Last month over half a million Americans lost their jobs, reported President Barack Obama at a press conference on May 8. That, coupled with the fact that many Americans are under-qualified for the modern workplace, prompted Barack to roll out a new educational plan for the country that engages uneducated workers.
"If we want to come out of this recession stronger than before, we need to make sure our workforce is better prepared than ever before," said Barack. "Right now, someone who doesn’t have a college degree is more than twice as likely to be unemployed as someone who does. And so many of the Americans who have lost their jobs can’t find new ones because they simply don’t have the skills and training they need for the jobs they want."
To address this, the president would like to change the country’s unemployment benefits program. "Our unemployment system should be–not a safety net, but a stepping stone to a new future," Barack explained. "It should offer folks educational opportunities they wouldn’t otherwise have."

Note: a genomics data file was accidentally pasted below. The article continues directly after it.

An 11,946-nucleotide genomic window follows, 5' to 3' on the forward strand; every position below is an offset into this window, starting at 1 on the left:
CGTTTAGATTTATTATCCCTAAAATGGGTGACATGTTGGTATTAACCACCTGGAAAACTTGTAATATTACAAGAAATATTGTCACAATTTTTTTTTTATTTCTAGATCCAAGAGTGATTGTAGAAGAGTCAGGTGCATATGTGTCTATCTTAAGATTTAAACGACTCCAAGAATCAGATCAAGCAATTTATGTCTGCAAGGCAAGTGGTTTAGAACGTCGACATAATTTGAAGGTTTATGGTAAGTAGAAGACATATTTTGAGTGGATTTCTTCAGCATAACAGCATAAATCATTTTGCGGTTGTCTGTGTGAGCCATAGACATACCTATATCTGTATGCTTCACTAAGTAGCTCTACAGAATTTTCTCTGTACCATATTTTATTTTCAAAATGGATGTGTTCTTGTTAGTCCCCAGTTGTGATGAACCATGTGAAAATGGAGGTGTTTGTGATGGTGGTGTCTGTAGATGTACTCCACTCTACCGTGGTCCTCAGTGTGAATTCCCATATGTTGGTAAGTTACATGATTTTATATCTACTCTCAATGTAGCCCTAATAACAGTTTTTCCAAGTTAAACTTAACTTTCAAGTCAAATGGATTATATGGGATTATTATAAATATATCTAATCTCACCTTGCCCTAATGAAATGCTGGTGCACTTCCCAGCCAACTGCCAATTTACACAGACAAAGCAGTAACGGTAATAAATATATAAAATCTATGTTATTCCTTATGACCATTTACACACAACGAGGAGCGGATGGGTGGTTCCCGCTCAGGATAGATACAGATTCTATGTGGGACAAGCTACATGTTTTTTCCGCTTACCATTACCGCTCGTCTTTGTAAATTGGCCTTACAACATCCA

The president announced his call for sweeping changes to be made to the Pell Grant system, which gives money to college students that meet certain financial qualifications. He’d like for the grants to be more accessible to recently discharged members of the workforce. "I’ve asked my secretary of education, Arne Duncan, and my secretary of labor, Hilda Solis, to work closely with states and our institutions of higher education and encourage them not only to allow these changes, but inform all workers receiving unemployment benefits of the training programs and financial support open to them," he said.
Barack would also like to shine a light on the community and technical colleges of the country, appointing Dr. Jill Biden, wife of Vice President Joe Biden and former community college professor, to lead "a national effort to raise awareness about what we’re doing to open the doors to our community colleges."
The president was hopeful in his speech, but quick to note that more changes need to be made down the line. "These steps are just a short-term down payment on our larger goal of ensuring that all Americans get the skills and education they need to succeed in today’s economy," Barack advised, before concluding that "in the weeks to come, I will lay out a fundamental rethinking of our job training, vocational education, and community college programs. It’s time to move beyond the idea that we need several different programs to address several different problems – we need one comprehensive policy that addresses our comprehensive challenges."
– Whitney Teal